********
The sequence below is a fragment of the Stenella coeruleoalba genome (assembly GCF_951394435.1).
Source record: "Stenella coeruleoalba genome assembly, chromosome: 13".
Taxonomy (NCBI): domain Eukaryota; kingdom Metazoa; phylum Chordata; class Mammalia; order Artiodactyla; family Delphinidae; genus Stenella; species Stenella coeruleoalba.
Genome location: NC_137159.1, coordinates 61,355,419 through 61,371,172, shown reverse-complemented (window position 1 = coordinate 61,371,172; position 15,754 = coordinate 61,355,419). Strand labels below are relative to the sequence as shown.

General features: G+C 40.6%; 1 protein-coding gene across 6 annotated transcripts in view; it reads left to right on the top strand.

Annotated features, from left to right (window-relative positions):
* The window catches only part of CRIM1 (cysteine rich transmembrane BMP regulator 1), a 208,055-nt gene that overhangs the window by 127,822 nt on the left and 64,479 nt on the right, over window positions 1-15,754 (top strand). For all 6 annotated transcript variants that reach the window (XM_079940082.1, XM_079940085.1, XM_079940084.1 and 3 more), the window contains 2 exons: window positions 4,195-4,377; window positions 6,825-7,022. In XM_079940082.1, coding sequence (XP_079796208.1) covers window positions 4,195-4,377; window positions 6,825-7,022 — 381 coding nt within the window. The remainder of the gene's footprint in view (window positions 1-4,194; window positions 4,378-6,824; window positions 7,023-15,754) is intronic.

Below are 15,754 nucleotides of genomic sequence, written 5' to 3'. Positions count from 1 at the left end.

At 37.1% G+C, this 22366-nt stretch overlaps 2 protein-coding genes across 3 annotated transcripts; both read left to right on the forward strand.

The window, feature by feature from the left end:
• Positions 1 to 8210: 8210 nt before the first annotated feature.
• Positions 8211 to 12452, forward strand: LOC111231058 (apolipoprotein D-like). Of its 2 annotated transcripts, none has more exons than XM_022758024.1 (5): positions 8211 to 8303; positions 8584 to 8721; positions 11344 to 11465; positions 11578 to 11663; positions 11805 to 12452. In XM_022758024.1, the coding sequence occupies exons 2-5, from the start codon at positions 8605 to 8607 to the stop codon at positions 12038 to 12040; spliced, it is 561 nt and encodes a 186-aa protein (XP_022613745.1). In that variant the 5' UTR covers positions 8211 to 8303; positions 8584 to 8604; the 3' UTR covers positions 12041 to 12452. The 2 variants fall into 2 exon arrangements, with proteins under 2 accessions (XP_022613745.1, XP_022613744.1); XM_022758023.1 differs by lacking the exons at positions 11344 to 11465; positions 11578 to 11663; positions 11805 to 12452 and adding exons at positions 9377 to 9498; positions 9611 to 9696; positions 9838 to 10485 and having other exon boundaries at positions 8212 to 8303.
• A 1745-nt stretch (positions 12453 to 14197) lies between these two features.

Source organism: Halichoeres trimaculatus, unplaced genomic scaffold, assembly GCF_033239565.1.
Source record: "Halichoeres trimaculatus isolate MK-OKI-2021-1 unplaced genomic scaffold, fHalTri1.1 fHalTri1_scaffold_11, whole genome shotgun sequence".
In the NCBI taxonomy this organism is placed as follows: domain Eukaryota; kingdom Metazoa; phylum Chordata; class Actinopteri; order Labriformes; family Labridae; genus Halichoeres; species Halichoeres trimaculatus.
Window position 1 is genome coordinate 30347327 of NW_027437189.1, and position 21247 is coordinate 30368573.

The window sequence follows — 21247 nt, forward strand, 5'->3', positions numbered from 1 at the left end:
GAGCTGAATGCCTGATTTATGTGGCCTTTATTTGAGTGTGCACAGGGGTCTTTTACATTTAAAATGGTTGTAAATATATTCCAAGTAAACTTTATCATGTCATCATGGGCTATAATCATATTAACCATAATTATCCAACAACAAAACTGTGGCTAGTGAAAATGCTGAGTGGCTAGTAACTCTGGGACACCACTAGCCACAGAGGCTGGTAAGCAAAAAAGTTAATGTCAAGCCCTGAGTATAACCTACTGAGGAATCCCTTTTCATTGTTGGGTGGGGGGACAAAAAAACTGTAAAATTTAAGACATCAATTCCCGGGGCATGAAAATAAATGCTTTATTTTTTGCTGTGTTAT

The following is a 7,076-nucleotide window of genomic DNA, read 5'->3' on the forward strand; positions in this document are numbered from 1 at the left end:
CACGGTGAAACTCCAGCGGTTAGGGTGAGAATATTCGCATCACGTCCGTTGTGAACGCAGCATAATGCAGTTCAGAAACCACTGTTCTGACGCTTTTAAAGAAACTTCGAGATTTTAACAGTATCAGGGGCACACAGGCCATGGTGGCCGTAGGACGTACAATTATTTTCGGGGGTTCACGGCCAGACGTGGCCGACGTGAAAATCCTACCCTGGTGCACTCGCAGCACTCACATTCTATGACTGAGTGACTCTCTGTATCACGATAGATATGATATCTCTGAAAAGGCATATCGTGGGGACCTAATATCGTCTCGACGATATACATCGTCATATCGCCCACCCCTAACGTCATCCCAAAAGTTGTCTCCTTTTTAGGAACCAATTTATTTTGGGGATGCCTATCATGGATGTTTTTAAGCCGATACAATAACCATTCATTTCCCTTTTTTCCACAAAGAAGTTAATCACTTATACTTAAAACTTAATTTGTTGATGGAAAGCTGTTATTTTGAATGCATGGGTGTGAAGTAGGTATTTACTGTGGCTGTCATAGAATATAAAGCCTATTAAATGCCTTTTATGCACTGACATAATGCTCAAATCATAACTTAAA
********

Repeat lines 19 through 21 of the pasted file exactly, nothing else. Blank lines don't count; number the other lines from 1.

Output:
GAGCTGAATGCCTGATTTATGTGGCCTTTATTTGAGTGTGCACAGGGGTCTTTTACATTTAAAATGGTTGTAAATATATTCCAAGTAAACTTTATCATGTCATCATGGGCTATAATCATATTAACCATAATTATCCAACAACAAAACTGTGGCTAGTGAAAATGCTGAGTGGCTAGTAACTCTGGGACACCACTAGCCACAGAGGCTGGTAAGCAAAAAAGTTAATGTCAAGCCCTGAGTATAACCTACTGAGGAATCCCTTTTCATTGTTGGGTGGGGGGACAAAAAAACTGTAAAATTTAAGACATCAATTCCCGGGGCATGAAAATAAATGCTTTATTTTTTGCTGTGTTAT

The following is a 7,076-nucleotide window of genomic DNA, read 5'->3' on the forward strand; positions in this document are numbered from 1 at the left end:
CACGGTGAAACTCCAGCGGTTAGGGTGAGAATATTCGCATCACGTCCGTTGTGAACGCAGCATAATGCAGTTCAGAAACCACTGTTCTGACGCTTTTAAAGAAACTTCGAGATTTTAACAGTATCAGGGGCACACAGGCCATGGTGGCCGTAGGACGTACAATTATTTTCGGGGGTTCACGGCCAGACGTGGCCGACGTGAAAATCCTACCCTGGTGCACTCGCAGCACTCACATTCTATGACTGAGTGACTCTCTGTATCACGATAGATATGATATCTCTGAAAAGGCATATCGTGGGGACCTAATATCGTCTCGACGATATACATCGTCATATCGCCCACCCCTAACGTCATCCCAAAAGTTGTCTCCTTTTTAGGAACCAATTTATTTTGGGGATGCCTATCATGGATGTTTTTAAGCCGATACAATAACCATTCATTTCCCTTTTTTCCACAAAGAAGTTAATCACTTATACTTAAAACTTAATTTGTTGATGGAAAGCTGTTATTTTGAATGCATGGGTGTGAAGTAGGTATTTACTGTGGCTGTCATAGAATATAAAGCCTATTAAATGCCTTTTATGCACTGACATAATGCTCAAATCATAACTTAAA